NASCAR implemented a number of changes to make the racing closer, tighter and more exciting — including restrictor plates, a larger rear spoiler, aero ducts, and a smaller splitter — and achieved all that on many fronts.

But not for the younger Busch brother, who wasn’t pleased with the rules package. Was it actually designed to specifically slow him down rather than to even out things for the entire field?

Or was he just simply upset because he didn’t win a third Xfinity race in a row at IMS?

Check out how our NASCAR America analysts gauged the Xfinity changes in the above video.

 

TriStar Motorsports team owner Mark Smith passes away

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Mark Smith, owner of TriStar Motorsports, died Saturday at his home, after a long battle with cancer, the team announced Monday. He was 63.

He began his racing career building engines for his brother Jack’s drag car in the 1970s. He moved his family from the West Coast in the early 1990s to pursue a career in NASCAR. He was the owner of TriStar Motorsports and Pro Motor Engines.

TriStar Motorsports fields the No. 14 in the Xfinty Series with JJ Yeley and the No. 72 in the Cup Series with Cole Whitt. The team stated the team will continue operations under the management of Bryan Smith, son of Mark Smith.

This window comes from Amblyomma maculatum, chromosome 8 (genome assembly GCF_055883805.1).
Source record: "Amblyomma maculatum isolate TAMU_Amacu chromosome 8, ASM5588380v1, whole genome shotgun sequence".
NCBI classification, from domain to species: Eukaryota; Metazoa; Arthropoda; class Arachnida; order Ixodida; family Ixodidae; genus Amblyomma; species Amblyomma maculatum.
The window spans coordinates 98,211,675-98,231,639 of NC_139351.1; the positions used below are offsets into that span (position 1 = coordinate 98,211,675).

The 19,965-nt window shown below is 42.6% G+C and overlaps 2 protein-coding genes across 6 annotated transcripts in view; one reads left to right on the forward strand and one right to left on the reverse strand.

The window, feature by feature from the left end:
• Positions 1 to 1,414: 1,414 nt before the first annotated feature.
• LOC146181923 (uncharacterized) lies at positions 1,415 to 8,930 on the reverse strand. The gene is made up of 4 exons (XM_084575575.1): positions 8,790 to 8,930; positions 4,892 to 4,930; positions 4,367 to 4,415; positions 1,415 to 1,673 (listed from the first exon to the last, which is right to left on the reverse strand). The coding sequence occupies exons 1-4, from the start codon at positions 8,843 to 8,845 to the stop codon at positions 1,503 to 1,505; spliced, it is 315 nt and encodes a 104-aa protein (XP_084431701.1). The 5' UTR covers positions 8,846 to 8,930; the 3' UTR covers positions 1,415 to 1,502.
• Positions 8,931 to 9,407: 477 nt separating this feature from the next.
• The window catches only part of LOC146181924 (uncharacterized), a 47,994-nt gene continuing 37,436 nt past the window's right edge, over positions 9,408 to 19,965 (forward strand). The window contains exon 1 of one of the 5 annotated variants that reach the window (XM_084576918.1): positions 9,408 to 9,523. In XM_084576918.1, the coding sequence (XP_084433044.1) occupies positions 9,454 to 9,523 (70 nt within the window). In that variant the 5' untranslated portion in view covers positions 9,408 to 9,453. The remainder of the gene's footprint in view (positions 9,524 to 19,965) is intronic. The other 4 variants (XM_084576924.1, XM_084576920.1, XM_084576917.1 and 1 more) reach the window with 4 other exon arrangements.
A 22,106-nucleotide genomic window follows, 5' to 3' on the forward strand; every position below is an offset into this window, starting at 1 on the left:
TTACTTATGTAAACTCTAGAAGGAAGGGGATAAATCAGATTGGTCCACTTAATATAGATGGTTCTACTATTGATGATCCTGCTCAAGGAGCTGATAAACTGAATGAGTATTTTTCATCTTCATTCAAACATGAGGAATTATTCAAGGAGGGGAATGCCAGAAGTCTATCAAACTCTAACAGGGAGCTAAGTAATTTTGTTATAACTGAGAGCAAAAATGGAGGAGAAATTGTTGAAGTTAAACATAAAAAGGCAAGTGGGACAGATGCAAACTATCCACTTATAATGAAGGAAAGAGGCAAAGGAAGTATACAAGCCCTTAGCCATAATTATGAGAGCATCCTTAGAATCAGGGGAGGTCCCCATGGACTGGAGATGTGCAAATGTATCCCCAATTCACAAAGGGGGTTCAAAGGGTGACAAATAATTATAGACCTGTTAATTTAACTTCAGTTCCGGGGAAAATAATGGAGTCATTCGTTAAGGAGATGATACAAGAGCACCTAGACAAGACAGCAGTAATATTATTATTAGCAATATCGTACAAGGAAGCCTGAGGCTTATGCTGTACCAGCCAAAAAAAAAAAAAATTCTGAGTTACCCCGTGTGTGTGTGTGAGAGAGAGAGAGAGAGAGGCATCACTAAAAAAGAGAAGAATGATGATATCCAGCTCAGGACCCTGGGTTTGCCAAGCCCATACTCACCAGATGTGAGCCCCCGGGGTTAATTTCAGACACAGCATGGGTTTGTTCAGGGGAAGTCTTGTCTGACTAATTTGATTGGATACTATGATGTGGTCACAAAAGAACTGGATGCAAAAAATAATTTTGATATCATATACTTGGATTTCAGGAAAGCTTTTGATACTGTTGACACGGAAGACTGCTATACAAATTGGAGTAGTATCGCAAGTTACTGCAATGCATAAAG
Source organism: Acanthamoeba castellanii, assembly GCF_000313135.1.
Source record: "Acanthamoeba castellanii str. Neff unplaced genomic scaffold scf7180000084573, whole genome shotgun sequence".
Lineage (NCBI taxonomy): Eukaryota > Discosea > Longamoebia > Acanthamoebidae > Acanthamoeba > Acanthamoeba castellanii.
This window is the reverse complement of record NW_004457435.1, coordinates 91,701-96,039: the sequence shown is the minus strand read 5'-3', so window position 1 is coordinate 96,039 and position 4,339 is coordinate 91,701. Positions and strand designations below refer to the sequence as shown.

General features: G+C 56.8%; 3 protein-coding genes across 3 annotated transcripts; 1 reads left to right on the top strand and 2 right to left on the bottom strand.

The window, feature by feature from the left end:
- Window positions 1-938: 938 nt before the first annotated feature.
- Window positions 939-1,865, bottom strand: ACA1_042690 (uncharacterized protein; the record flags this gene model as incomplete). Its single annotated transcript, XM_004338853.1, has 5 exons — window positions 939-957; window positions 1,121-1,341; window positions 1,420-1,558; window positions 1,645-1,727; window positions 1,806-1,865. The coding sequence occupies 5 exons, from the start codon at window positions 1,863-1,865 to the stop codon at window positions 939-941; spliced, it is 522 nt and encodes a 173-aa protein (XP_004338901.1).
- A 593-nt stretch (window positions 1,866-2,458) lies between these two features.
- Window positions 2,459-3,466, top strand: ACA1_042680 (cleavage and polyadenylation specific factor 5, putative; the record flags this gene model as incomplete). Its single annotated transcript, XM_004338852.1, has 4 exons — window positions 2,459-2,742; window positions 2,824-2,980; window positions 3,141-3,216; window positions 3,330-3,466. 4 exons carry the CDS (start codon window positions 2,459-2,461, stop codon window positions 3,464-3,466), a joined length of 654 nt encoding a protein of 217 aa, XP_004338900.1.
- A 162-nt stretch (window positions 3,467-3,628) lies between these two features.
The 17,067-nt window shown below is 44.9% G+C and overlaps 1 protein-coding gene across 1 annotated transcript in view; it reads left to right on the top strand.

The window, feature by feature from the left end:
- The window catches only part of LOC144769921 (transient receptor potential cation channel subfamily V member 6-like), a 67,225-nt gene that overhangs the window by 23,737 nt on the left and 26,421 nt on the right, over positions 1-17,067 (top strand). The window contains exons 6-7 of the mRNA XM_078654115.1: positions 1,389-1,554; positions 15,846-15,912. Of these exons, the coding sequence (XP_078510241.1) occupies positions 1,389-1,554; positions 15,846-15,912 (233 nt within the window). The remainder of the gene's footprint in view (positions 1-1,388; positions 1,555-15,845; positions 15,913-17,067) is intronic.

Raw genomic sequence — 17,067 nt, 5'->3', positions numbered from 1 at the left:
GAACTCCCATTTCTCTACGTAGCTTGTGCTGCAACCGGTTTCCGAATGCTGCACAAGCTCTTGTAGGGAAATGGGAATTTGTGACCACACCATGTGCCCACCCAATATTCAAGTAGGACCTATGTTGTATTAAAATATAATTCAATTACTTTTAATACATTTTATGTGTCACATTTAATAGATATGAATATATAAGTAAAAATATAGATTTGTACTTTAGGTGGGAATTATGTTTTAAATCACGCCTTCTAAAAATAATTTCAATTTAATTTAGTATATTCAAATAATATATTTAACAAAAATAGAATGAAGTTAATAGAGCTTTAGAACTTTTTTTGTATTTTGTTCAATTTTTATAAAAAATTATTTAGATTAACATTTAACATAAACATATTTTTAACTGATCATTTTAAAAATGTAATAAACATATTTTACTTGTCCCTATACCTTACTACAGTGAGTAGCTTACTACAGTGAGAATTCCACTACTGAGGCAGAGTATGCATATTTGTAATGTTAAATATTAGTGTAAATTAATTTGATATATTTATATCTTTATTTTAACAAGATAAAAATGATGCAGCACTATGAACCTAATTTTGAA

“It was dad’s dream to own and operate a NASCAR team,” Bryan Smith said. “He devoted his life to that dream and his family plans to honor his wishes by continuing our efforts in his memory.”

In lieu of flowers, the family asks that donations be made to Victory Junction Gang victoryjunction.org or NOVA (National Organization for Vehicle Access, part of the BraunAbility) novafunding.org.

The family will receive friends from 5-8 p.m. ET, Aug. 1 at Cavin-Cook Funeral Home, Mooresville, North Carolina. They have created a Facebook page where you are encouraged to leave a story for the family to enjoy. (facebook.com/Remembering-Mark-Smith-301261653675224)

NASCAR America: Analysts break down Kyle Busch, Martin Truex Jr. wreck (video)

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Given how wild the Brickyard 400 played out, the big wreck between race leaders Kyle Busch and Martin Truex Jr. wasn’t exactly surprising.

Rather, with the way the race transpired from the opening lap, was the Busch/Truex wreck almost inevitable?

Truex got loose and washed up into the left rear of Busch’s car, sending both drivers and their respective cars into the outside retaining walls, hitting hard and ending their respective days.

Check out what our NASCAR America analysts had to say about the wreck from Monday’s show in the above video.

NASCAR America: Dale Earnhardt Jr. recaps wild Brickyard 400 (video)

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On Monday’s edition of NASCAR America, Dale Earnhardt Jr. — who will become part of our NBC Sports Group in 2018 — looked back on a wild and intense Brickyard 400.

Earnhardt was one of several drivers whose day came to an early ending — in Junior’s case when he ran into the back of Trevor Bayne‘s car, destroying his radiator in the process.

All the mayhem and mishaps could be linked to over-aggressive driving, Earnhardt said, saying that every driver was in “attack mode,” especially on restarts.

Check out Junior in the video above.